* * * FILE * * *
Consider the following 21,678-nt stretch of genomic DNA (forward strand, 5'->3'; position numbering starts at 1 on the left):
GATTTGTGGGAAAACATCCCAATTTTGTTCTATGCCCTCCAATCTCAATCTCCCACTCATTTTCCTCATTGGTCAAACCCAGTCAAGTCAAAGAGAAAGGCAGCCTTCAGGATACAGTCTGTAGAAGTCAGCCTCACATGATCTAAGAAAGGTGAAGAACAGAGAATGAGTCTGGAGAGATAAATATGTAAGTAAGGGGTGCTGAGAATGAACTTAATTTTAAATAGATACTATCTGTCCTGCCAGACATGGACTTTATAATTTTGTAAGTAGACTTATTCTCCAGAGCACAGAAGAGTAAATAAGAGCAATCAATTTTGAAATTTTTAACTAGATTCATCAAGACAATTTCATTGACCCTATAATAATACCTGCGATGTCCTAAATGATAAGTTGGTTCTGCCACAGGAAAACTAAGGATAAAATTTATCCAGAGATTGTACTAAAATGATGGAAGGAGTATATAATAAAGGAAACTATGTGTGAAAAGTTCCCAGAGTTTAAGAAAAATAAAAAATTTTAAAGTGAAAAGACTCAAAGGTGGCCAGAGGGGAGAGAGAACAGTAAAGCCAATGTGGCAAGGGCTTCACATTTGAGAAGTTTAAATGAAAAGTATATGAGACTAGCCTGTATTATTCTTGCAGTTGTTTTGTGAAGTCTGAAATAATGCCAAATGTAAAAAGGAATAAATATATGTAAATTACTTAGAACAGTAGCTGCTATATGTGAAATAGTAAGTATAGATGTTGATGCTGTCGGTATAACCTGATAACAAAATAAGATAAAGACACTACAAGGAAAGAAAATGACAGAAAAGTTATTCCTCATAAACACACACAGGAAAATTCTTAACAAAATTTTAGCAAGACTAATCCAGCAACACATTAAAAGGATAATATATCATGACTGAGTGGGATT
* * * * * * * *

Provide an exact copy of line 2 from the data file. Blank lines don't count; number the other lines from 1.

GATTTGTGGGAAAACATCCCAATTTTGTTCTATGCCCTCCAATCTCAATCTCCCACTCATTTTCCTCATTGGTCAAACCCAGTCAAGTCAAAGAGAAAGGCAGCCTTCAGGATACAGTCTGTAGAAGTCAGCCTCACATGATCTAAGAAAGGTGAAGAACAGAGAATGAGTCTGGAGAGATAAATATGTAAGTAAGGGGTGCTGAGAATGAACTTAATTTTAAATAGATACTATCTGTCCTGCCAGACATGGACTTTATAATTTTGTAAGTAGACTTATTCTCCAGAGCACAGAAGAGTAAATAAGAGCAATCAATTTTGAAATTTTTAACTAGATTCATCAAGACAATTTCATTGACCCTATAATAATACCTGCGATGTCCTAAATGATAAGTTGGTTCTGCCACAGGAAAACTAAGGATAAAATTTATCCAGAGATTGTACTAAAATGATGGAAGGAGTATATAATAAAGGAAACTATGTGTGAAAAGTTCCCAGAGTTTAAGAAAAATAAAAAATTTTAAAGTGAAAAGACTCAAAGGTGGCCAGAGGGGAGAGAGAACAGTAAAGCCAATGTGGCAAGGGCTTCACATTTGAGAAGTTTAAATGAAAAGTATATGAGACTAGCCTGTATTATTCTTGCAGTTGTTTTGTGAAGTCTGAAATAATGCCAAATGTAAAAAGGAATAAATATATGTAAATTACTTAGAACAGTAGCTGCTATATGTGAAATAGTAAGTATAGATGTTGATGCTGTCGGTATAACCTGATAACAAAATAAGATAAAGACACTACAAGGAAAGAAAATGACAGAAAAGTTATTCCTCATAAACACACACAGGAAAATTCTTAACAAAATTTTAGCAAGACTAATCCAGCAACACATTAAAAGGATAATATATCATGACTGAGTGGGATT